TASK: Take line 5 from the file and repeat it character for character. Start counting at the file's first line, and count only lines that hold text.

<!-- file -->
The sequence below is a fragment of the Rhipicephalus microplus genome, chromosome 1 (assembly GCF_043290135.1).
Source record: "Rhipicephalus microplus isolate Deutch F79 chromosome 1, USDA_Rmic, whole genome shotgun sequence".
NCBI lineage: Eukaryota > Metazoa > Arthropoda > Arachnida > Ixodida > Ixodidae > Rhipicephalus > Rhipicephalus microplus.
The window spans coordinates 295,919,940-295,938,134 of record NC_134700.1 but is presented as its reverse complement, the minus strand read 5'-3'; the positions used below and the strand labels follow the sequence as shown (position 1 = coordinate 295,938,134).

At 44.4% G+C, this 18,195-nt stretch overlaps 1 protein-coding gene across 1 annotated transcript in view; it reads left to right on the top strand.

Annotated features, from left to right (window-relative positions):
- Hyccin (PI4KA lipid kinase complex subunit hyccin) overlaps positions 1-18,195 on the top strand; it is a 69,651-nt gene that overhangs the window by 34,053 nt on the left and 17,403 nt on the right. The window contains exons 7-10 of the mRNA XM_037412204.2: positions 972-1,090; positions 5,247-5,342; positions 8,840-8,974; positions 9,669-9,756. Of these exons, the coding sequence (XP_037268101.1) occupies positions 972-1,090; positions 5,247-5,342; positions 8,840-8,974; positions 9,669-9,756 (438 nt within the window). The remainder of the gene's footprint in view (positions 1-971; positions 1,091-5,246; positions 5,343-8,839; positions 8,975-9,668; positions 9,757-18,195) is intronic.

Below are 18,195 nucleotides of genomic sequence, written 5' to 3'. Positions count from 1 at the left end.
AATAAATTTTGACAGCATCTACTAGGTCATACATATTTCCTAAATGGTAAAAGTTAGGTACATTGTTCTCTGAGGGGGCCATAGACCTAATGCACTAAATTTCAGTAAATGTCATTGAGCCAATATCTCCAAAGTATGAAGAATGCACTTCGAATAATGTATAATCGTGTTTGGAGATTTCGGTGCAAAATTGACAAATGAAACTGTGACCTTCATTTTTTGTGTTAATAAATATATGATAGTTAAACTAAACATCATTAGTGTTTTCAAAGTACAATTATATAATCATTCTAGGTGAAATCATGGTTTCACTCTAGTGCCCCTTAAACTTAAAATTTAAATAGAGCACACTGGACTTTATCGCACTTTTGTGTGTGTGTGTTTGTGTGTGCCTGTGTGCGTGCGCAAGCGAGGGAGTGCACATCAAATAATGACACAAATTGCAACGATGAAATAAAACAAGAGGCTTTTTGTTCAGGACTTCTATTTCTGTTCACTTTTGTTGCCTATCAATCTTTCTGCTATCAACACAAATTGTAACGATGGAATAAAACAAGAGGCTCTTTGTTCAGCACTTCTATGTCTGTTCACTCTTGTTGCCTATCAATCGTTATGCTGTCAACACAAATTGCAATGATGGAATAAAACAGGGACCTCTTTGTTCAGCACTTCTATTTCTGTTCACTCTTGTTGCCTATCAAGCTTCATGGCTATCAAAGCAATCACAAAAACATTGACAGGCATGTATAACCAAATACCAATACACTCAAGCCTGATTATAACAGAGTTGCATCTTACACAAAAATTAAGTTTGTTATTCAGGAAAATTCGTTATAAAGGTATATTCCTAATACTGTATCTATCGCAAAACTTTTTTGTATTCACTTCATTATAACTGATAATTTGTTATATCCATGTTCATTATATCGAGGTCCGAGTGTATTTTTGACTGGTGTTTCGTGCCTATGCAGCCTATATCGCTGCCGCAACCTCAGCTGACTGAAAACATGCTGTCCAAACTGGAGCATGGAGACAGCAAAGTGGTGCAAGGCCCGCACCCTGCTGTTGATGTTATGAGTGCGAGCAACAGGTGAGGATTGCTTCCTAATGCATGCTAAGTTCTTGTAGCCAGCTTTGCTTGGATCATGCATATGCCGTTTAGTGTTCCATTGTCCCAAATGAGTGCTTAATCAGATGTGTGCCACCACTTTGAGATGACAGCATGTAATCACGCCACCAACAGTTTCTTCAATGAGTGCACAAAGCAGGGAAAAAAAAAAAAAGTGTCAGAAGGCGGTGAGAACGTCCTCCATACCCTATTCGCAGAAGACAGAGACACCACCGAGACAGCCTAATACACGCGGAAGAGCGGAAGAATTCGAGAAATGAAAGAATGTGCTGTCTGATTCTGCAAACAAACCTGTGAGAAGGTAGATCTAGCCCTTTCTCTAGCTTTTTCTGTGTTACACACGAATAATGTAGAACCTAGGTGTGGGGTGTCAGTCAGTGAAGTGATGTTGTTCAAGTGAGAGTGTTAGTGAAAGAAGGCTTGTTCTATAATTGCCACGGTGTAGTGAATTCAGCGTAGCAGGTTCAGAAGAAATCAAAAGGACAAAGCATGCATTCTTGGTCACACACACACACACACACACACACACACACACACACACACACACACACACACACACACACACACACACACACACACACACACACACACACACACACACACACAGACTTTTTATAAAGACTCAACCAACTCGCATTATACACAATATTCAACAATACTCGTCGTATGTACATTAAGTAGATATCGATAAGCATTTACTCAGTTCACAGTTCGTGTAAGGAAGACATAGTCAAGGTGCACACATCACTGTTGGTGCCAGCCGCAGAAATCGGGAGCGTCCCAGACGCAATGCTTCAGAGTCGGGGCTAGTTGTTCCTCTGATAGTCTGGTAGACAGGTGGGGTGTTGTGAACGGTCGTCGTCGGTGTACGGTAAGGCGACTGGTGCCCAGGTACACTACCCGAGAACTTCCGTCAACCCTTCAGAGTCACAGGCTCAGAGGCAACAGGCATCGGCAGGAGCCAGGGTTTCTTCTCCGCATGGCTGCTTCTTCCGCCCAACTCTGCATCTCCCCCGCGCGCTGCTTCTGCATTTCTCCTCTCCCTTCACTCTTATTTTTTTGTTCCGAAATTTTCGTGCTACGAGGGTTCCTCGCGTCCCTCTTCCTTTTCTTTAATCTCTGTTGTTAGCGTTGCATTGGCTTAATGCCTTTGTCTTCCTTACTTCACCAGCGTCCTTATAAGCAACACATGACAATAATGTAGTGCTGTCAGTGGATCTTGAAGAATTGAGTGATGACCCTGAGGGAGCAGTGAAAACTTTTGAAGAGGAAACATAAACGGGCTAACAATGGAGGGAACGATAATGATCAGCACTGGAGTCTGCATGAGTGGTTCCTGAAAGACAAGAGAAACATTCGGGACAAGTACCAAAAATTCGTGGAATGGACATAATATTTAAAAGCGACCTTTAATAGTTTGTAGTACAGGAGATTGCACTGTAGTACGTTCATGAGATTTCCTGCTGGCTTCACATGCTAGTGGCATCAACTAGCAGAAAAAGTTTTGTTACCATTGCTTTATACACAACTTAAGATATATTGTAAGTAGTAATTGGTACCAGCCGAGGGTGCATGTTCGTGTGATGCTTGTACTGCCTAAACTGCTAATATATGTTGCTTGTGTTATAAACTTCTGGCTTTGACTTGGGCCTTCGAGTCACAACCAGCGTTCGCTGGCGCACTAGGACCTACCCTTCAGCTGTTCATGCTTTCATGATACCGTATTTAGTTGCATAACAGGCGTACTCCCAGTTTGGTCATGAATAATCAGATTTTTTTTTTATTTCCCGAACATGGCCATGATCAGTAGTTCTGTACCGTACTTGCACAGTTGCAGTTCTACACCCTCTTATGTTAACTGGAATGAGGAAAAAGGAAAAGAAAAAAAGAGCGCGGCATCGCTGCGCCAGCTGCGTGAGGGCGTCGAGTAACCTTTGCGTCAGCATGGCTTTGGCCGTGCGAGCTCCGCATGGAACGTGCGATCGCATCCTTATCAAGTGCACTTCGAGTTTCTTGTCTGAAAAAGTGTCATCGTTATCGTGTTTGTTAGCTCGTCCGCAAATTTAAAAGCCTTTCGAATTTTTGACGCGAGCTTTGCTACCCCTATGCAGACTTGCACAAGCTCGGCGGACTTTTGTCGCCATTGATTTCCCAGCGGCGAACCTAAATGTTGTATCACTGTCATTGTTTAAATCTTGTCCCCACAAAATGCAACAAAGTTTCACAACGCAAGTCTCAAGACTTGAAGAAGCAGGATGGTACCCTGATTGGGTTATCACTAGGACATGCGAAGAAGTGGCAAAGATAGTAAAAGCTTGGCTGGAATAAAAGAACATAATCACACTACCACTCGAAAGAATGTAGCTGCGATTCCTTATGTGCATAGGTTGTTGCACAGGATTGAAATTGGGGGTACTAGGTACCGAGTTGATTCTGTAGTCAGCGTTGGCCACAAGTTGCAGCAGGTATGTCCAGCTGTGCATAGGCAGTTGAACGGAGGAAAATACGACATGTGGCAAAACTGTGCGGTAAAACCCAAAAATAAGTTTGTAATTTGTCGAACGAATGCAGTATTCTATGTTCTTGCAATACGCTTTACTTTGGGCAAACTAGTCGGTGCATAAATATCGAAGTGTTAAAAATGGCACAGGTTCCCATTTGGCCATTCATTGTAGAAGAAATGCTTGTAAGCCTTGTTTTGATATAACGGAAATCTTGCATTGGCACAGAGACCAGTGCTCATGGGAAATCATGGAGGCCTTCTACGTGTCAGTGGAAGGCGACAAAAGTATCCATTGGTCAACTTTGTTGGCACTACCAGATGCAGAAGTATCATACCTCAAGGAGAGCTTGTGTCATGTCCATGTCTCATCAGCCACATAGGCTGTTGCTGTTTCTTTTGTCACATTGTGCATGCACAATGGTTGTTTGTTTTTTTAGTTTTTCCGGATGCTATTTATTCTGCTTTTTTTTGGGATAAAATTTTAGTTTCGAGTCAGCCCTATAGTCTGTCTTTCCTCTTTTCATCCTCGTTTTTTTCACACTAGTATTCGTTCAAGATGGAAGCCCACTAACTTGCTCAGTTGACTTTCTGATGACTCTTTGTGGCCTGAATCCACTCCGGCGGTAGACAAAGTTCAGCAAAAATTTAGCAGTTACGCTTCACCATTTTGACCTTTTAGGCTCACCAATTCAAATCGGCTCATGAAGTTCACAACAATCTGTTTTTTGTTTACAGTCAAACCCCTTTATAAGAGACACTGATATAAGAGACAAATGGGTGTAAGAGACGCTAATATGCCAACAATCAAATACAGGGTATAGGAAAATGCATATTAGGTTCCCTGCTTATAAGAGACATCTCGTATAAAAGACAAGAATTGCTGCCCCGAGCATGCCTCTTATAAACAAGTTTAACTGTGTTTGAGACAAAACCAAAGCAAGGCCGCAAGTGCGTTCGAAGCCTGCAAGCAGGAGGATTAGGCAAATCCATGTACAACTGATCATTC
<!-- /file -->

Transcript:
At 44.4% G+C, this 18,195-nt stretch overlaps 1 protein-coding gene across 1 annotated transcript in view; it reads left to right on the top strand.